Diagnosing by smell

Smelling the breath and body odor of a sick person has long been considered an important part of the herbalist's examination, regardless of your tradition and approach. Modern scientists have also been aware for a while that "bad breath" is not simply a condition of overgrowth of oral bacteria, but that it can also be linked to a variety of unbalanced internal processes (see this review for a summary). Now, a machine that analyzes volatile compounds in a patient's breath has been shown to detect the presence of lung cancer pretty reliably (3/4 of the time, with a misdiagnosis rate of about 25%). Neat idea -- but it's interesting to note that folks trained in Traditional Chinese Medicine started using the ultra-sensitive noses of cute poodles to do the exact same thing a few years ago.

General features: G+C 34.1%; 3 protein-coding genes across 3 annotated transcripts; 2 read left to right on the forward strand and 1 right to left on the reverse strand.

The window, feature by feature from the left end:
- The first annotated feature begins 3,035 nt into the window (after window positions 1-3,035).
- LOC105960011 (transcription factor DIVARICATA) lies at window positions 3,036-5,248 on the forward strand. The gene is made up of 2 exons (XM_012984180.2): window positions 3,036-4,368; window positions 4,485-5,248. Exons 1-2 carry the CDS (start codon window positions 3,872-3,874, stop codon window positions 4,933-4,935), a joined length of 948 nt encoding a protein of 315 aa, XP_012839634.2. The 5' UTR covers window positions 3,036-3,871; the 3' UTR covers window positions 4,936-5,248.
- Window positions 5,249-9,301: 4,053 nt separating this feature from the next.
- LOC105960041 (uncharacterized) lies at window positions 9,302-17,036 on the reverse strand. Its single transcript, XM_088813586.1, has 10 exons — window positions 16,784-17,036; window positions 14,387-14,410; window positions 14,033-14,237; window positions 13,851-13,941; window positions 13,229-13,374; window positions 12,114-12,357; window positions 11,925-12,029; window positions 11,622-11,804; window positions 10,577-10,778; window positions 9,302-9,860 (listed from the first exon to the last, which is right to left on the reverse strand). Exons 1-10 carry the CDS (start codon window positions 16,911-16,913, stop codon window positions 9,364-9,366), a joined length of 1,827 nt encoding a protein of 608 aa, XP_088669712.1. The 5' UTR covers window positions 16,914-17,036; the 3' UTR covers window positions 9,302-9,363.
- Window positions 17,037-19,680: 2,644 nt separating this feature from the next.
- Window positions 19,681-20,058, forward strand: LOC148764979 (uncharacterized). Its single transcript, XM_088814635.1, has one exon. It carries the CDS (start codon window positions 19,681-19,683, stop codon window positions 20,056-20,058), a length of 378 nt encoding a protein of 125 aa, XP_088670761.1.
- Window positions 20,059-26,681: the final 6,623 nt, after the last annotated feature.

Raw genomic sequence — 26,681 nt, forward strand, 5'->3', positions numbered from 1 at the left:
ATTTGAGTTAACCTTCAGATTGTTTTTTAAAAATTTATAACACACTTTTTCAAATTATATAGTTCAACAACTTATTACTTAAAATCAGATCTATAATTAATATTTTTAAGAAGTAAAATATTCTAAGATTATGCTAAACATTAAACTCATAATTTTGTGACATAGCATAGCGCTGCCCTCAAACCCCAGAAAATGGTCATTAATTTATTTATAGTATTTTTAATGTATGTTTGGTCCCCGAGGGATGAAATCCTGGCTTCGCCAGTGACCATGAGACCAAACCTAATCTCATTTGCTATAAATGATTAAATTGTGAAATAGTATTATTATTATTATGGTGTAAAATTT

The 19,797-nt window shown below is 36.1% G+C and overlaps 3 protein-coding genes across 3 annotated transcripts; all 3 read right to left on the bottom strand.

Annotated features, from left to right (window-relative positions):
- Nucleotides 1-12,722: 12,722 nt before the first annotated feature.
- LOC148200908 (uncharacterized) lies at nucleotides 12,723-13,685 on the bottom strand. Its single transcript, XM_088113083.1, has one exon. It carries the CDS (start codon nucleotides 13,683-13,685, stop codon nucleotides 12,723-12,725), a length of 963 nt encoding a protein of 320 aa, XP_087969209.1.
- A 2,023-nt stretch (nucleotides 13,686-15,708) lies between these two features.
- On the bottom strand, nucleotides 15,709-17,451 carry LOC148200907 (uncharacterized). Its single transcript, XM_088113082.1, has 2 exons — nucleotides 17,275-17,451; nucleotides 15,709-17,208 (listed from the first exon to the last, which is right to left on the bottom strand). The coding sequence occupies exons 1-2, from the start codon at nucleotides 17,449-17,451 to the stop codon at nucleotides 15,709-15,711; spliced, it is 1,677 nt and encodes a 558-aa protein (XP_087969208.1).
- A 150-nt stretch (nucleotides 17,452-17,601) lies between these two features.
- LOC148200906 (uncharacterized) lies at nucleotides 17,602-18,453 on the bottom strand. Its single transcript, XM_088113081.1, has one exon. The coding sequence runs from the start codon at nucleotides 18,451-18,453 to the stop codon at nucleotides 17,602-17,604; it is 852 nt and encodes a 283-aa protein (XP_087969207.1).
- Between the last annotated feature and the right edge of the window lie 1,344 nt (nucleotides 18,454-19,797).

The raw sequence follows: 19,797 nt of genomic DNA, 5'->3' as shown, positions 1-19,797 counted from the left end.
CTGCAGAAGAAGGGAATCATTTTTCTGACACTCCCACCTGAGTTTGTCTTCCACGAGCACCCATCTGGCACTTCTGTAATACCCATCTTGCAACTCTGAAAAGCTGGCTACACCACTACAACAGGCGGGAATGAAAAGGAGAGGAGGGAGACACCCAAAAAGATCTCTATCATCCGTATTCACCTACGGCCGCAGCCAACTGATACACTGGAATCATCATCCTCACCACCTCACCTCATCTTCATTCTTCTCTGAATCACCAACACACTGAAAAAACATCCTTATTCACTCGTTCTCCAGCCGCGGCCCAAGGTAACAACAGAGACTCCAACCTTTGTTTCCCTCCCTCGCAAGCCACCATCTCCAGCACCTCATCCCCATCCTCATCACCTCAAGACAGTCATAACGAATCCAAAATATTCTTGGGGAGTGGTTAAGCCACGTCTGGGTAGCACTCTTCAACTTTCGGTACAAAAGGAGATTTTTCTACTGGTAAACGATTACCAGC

Though our olfactory apparatus isn't as sharp as a dog's, we may still have some capacity to use information garnered from the breath and body odor of sick folks to understand what's going on. I recall a brief conversation I had at the last International Herb Symposium, while sipping Kava punch at the herbalist's Ball, where a gentleman whose name I can't remember was discussing olfactory diagnosis. An expert in the process had apparently teamed up with a perfumist and created a whole kit of scents, each of which exactly mimicked the "scent" of an individual disease. If anyone knows more about this, please let me know! I'd love to look, or smell, a little deeper...

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